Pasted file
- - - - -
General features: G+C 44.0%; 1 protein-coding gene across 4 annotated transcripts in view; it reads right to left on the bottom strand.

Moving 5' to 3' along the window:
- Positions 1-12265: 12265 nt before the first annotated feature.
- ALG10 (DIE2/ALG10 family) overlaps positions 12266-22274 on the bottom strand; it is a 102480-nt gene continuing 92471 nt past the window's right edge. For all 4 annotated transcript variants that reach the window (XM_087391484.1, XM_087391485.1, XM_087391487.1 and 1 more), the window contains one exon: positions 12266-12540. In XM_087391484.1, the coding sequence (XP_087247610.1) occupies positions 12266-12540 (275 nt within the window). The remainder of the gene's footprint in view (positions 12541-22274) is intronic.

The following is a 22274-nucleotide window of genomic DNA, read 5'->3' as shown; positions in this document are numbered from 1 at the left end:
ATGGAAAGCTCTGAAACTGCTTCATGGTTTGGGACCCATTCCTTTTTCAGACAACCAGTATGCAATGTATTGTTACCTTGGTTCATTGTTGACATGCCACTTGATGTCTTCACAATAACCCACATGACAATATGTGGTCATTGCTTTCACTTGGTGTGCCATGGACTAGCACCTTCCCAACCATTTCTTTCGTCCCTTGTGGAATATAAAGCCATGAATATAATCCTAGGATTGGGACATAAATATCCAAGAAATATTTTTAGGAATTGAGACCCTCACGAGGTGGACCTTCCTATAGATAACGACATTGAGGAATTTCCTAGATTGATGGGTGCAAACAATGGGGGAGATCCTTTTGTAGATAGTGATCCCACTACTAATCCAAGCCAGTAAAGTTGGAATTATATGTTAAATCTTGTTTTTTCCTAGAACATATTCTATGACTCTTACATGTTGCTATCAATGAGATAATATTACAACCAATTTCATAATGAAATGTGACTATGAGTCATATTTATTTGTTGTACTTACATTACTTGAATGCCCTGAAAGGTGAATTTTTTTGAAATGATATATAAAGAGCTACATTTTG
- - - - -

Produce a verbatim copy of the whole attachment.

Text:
General features: G+C 44.0%; 1 protein-coding gene across 4 annotated transcripts in view; it reads right to left on the bottom strand.

Moving 5' to 3' along the window:
- Positions 1-12265: 12265 nt before the first annotated feature.
- ALG10 (DIE2/ALG10 family) overlaps positions 12266-22274 on the bottom strand; it is a 102480-nt gene continuing 92471 nt past the window's right edge. For all 4 annotated transcript variants that reach the window (XM_087391484.1, XM_087391485.1, XM_087391487.1 and 1 more), the window contains one exon: positions 12266-12540. In XM_087391484.1, the coding sequence (XP_087247610.1) occupies positions 12266-12540 (275 nt within the window). The remainder of the gene's footprint in view (positions 12541-22274) is intronic.

The following is a 22274-nucleotide window of genomic DNA, read 5'->3' as shown; positions in this document are numbered from 1 at the left end:
ATGGAAAGCTCTGAAACTGCTTCATGGTTTGGGACCCATTCCTTTTTCAGACAACCAGTATGCAATGTATTGTTACCTTGGTTCATTGTTGACATGCCACTTGATGTCTTCACAATAACCCACATGACAATATGTGGTCATTGCTTTCACTTGGTGTGCCATGGACTAGCACCTTCCCAACCATTTCTTTCGTCCCTTGTGGAATATAAAGCCATGAATATAATCCTAGGATTGGGACATAAATATCCAAGAAATATTTTTAGGAATTGAGACCCTCACGAGGTGGACCTTCCTATAGATAACGACATTGAGGAATTTCCTAGATTGATGGGTGCAAACAATGGGGGAGATCCTTTTGTAGATAGTGATCCCACTACTAATCCAAGCCAGTAAAGTTGGAATTATATGTTAAATCTTGTTTTTTCCTAGAACATATTCTATGACTCTTACATGTTGCTATCAATGAGATAATATTACAACCAATTTCATAATGAAATGTGACTATGAGTCATATTTATTTGTTGTACTTACATTACTTGAATGCCCTGAAAGGTGAATTTTTTTGAAATGATATATAAAGAGCTACATTTTG